A jury was told that Actos manufacturer, Takeda Pharmaceutical Co., hid the Type 2 diabetes drug’s risk in the first of more than 3,000 Actos injury lawsuits to go to trial.
The trial revealed that Takeda’s studies of Actos (pioglitazone) revealed bladder cancer links as far back as 2004; however, the drug maker did not advise United States regulators for seven years, said Bloomberg News. Takeda is Asia’s largest drug maker and, according to the plaintiff’s attorney, Takeda hid this news to protect its more that $1.6 billion in yearly Actos sales.
Takeda faces more than 3,000 lawsuits that allege that Actos caused bladder cancer or other injuries in patients, court records indicate. More than 1,200 lawsuits have been consolidated before a Louisiana federal judge for pretrial information exchanges, Bloomberg News explained. The first federal case is scheduled for trial next January. This first lawsuit is among a number of similar cases collected before Judge Kenneth Freeman in Los Angeles. Other cases are also in state court in Illinois, court dockets indicate. The plaintiff in this case, a former Pacific Bell Telephone Co. cable splicer, had been taking Actos for more than two years. He was diagnosed with bladder cancer in November 2011, said Bloomberg News, and “is gravely ill,” according to the judge who put the case on an expedited basis over the plaintiff’s illness.
The plaintiff’s side produced a number of internal Takeda emails revealing that the drug maker’s executives were urging their peers to push the U.S. Food and Drug Administration (FDA) against demanding increased Actos label warnings, said Bloomberg News. The trial has been ongoing for the past two months. In one email, Takeda executive Kiyoshi Kitazawa wrote, “Actos is the most important product for Takeda and therefore we need to manage this issue very carefully and successfully not to cause any damage for this product globally,” according to Bloomberg News.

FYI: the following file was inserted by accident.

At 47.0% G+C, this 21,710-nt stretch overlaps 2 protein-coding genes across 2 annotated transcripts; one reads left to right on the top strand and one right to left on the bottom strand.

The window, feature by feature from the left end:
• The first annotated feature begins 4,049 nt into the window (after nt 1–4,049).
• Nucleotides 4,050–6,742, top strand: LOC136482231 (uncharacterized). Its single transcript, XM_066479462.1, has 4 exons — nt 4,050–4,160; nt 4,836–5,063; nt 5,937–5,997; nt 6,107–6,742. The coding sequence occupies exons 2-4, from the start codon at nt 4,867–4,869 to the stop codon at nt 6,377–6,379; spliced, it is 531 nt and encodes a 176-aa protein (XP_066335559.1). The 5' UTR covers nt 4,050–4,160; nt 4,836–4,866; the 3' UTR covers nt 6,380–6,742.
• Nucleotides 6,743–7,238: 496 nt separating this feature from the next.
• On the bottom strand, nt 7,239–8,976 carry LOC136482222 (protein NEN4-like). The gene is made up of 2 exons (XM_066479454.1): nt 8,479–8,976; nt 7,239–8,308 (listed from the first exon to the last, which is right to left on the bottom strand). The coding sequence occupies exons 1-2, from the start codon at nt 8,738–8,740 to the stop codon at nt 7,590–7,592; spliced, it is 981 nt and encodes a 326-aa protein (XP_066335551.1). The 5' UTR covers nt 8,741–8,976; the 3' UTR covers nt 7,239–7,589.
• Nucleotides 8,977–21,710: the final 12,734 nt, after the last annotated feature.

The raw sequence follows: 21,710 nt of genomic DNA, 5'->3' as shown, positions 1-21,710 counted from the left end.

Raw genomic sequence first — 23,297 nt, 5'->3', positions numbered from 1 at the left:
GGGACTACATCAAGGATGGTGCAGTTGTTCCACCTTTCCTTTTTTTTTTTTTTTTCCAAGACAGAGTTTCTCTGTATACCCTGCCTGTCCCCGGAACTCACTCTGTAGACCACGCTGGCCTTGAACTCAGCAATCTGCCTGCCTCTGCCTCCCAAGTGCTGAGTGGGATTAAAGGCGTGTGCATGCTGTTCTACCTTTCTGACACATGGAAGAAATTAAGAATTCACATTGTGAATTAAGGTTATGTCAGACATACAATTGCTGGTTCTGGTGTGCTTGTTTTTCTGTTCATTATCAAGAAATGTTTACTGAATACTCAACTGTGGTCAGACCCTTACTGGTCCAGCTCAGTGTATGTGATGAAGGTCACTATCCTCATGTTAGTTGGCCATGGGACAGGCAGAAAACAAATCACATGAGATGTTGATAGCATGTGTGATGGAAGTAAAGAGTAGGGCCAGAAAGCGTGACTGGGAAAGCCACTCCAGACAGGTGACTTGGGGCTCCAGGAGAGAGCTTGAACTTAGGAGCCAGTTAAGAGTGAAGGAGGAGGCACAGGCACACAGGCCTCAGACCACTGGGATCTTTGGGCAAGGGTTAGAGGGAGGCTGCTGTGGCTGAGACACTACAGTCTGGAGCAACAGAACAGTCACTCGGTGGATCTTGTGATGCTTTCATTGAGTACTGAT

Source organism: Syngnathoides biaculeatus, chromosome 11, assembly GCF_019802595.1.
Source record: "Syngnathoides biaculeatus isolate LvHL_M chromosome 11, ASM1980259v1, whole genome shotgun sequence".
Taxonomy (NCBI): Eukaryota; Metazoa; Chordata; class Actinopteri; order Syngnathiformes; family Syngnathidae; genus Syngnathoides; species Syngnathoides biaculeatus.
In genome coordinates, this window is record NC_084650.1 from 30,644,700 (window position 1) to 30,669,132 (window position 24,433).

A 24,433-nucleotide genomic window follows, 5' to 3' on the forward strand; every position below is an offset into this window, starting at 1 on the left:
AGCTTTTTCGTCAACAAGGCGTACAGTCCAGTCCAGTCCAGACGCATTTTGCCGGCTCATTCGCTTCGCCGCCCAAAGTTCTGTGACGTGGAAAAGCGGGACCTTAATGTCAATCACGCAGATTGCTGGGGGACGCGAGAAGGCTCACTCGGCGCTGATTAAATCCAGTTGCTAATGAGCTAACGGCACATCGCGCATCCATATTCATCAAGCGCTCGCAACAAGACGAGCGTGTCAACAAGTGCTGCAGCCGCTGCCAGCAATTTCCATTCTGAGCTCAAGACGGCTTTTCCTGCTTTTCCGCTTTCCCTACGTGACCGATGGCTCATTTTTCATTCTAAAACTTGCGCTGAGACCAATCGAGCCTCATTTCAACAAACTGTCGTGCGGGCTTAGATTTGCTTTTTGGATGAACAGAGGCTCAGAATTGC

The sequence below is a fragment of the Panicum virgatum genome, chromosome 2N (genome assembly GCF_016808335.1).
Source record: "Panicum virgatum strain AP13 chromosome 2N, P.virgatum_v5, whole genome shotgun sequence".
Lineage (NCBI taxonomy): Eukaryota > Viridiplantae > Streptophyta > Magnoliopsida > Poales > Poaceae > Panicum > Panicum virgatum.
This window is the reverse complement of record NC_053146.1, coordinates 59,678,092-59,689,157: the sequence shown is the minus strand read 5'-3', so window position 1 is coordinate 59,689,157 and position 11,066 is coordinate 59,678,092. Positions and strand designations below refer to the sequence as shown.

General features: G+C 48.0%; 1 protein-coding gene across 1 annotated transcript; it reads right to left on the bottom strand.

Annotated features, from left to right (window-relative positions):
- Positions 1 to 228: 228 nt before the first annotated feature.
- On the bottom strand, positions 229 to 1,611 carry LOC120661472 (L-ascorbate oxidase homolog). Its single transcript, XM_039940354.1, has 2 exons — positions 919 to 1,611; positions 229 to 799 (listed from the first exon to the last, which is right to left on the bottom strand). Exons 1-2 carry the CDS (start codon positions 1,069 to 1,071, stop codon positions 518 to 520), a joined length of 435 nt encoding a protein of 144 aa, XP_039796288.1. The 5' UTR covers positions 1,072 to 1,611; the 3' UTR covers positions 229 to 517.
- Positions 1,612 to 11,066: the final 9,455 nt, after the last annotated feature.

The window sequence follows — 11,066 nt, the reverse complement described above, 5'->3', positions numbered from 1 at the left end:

The FDA updated the Actos label in 2011 to include a warning that use of Actos for more than one year was associated with an increased risk of bladder cancer. That warning was based on an ongoing 10-year study being conducted by Kaiser Permanente; however, other studies continue to support this association. Last May, the British Medical Journal (BMJ) published a study that found that patients who took Actos for two years were twice as likely to develop bladder cancer. Another study, published last summer in the Canadian Medical Association Journal, found that Actos use was linked to a 22 percent increased likelihood of developing bladder cancer.
As we’ve written, in this first Actos lawsuit, prior witness testimony indicated that Takeda put money before patient safety when it came to Actos. Thousands have come forward who believe they’ve either contracted bladder cancer or been unknowingly put at risk for this life-threatening disease because Takeda hid evidence that revealed its popular drug was linked to this dangerous side effect.
Meanwhile, noted Bloomberg News previously, in 2011, FDA officials discovered that a review of a Takeda-sponsored study revealed some Actos users were at an increased risk of developing not just bladder cancer, but heart problems, as well, Takeda pulled Actos from the German and French market that year in response to regulators there.